Iraq as that civil war spreads. Shipping in the Persian Gulf through
the Straits of Hormuz may well be disrupted by the Iranians in
retaliation for any military confrontation. Since Iran would be
incapable of defending herself by conventional means, it seems logical
that some might resort to a terrorist attack on us. They will not
passively lie down, nor can they be destroyed easily.
One of the reasons given for going into Iraq was to secure "our" oil
supply. This backfired badly: Production in Iraq is down 50%, and
world oil prices have more than doubled to $60 per barrel. Meddling
with Iran could easily have a similar result. We could see oil over
$120 a barrel and, and $6 gas at the pump. The obsession the Neo-cons
have with remaking the Middle East is hard to understand. One thing
that is easy to understand is none of those who planned these wars
expect to fight in them, nor do they expect their children to die in
some IED explosion.
Exactly when an attack will occur is not known, but we have been
forewarned more than once that all options remain on the table. The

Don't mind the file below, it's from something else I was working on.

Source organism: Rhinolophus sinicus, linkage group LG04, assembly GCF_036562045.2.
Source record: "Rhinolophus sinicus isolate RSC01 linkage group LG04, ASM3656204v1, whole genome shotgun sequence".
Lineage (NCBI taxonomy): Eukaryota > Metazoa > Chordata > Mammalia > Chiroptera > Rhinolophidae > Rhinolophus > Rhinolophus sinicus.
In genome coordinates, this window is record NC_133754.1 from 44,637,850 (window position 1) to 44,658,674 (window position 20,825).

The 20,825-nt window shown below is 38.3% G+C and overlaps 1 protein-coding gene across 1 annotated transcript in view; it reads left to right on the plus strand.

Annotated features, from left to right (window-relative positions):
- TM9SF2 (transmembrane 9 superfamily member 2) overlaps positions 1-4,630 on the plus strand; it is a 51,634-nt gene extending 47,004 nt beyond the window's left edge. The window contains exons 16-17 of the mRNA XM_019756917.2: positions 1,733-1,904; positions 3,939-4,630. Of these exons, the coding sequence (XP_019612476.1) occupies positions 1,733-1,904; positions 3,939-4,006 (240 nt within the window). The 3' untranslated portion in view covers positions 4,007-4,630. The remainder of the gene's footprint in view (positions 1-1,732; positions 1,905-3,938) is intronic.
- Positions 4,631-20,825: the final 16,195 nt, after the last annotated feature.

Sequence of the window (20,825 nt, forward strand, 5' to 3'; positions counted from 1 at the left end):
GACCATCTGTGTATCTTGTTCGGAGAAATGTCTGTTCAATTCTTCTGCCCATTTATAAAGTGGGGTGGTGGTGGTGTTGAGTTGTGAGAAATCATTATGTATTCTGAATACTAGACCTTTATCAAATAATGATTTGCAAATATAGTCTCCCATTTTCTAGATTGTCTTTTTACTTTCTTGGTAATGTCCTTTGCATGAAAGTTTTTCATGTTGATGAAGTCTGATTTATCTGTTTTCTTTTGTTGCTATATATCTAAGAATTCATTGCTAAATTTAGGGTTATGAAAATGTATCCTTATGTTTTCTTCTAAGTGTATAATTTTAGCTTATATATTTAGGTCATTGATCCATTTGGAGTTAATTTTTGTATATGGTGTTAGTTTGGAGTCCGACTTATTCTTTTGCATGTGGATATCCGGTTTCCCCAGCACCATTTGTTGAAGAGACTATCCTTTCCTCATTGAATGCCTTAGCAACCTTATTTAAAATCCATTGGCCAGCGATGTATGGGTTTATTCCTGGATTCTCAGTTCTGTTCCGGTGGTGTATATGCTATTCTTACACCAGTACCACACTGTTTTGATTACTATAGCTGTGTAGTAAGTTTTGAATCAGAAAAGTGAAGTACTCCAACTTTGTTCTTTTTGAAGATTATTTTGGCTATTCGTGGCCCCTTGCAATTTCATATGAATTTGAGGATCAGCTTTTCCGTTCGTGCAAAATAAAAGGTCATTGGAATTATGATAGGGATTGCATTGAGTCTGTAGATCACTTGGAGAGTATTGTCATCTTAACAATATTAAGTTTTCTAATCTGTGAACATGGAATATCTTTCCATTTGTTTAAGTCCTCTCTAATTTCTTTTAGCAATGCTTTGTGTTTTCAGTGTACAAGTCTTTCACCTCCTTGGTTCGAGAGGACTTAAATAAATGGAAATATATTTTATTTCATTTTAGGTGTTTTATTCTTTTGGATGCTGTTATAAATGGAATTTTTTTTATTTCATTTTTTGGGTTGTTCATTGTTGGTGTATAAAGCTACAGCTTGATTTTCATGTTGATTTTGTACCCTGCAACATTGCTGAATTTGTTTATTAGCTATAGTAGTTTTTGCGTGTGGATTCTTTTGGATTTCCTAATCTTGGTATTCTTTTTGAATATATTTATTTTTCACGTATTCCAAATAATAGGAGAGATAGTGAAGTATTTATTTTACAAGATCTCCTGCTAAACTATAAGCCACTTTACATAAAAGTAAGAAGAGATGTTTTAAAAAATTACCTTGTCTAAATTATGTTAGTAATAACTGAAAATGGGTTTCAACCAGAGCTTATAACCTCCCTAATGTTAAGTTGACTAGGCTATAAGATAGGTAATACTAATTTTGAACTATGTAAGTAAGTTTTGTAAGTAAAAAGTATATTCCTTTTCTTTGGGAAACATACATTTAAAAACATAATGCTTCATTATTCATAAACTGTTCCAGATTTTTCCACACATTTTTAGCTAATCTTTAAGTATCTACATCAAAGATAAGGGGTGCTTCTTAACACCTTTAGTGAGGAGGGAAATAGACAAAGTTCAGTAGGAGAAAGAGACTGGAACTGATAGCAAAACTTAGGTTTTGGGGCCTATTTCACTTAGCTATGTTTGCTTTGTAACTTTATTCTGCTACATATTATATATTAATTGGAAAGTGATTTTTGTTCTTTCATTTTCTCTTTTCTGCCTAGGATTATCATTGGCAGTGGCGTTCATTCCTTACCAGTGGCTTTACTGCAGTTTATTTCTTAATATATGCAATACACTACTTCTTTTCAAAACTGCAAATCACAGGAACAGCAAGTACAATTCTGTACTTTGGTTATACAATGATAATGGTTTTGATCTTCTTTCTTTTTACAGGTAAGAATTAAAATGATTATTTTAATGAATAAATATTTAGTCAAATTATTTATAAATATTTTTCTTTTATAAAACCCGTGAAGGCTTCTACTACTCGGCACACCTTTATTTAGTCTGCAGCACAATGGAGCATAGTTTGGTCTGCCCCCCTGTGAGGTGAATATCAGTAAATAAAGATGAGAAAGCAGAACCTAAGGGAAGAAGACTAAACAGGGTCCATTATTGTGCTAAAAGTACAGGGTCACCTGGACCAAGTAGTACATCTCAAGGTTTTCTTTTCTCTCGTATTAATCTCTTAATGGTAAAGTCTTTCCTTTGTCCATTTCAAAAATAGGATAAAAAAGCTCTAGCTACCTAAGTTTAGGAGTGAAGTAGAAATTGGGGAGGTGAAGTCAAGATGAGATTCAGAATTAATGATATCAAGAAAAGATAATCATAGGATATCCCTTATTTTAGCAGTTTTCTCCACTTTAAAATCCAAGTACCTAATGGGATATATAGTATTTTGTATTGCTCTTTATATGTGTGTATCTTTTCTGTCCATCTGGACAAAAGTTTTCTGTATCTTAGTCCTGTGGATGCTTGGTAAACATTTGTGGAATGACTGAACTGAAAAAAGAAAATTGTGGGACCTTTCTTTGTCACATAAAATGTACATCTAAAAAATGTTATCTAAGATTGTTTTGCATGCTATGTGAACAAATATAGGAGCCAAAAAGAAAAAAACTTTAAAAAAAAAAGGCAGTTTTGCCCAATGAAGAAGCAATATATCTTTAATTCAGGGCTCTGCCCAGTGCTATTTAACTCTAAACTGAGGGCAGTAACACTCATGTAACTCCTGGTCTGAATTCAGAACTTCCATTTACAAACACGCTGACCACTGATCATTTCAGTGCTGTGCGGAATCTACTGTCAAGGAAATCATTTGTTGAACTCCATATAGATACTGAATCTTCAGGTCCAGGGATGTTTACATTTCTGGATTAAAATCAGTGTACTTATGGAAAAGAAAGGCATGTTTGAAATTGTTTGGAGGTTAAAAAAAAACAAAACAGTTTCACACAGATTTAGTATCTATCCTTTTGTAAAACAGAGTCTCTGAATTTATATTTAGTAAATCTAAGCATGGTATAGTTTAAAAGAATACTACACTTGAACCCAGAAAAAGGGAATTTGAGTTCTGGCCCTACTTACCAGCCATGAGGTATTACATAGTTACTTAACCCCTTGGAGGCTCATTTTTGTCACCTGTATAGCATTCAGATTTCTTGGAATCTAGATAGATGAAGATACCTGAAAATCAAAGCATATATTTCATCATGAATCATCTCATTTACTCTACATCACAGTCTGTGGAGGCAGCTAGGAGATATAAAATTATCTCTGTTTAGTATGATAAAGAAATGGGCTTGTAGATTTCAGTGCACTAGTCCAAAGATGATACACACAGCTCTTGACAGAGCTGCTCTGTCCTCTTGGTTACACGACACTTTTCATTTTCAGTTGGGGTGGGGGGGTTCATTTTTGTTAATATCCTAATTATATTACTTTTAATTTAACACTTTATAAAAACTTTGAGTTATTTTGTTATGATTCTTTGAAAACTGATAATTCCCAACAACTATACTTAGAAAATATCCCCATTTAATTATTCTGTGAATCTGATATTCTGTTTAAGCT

sequence of events now occurring with regards to Iran are eerily
reminiscent of the hype prior to our pre-emptive strike against Iraq.
We should remember the saying: "Fool me once shame on you, fool me
twice, shame on me." It looks to me like the Congress and the country
is open to being fooled once again.
Interestingly, many early supporters of the Iraq war are now highly
critical of the President, having been misled as to reasons for the
invasion and occupation. But these same people are only too eager to
accept the same flawed arguments for our need to undermine the Iranian
The President's 2006 National Security Strategy, just released, is
every bit as frightening as the one released in 2002 endorsing
In it he claims: "We face no greater challenge from a single country
than from Iran." He claims the Iranians have for 20 years hidden key
nuclear activities-- though the IAEA makes no such assumptions nor has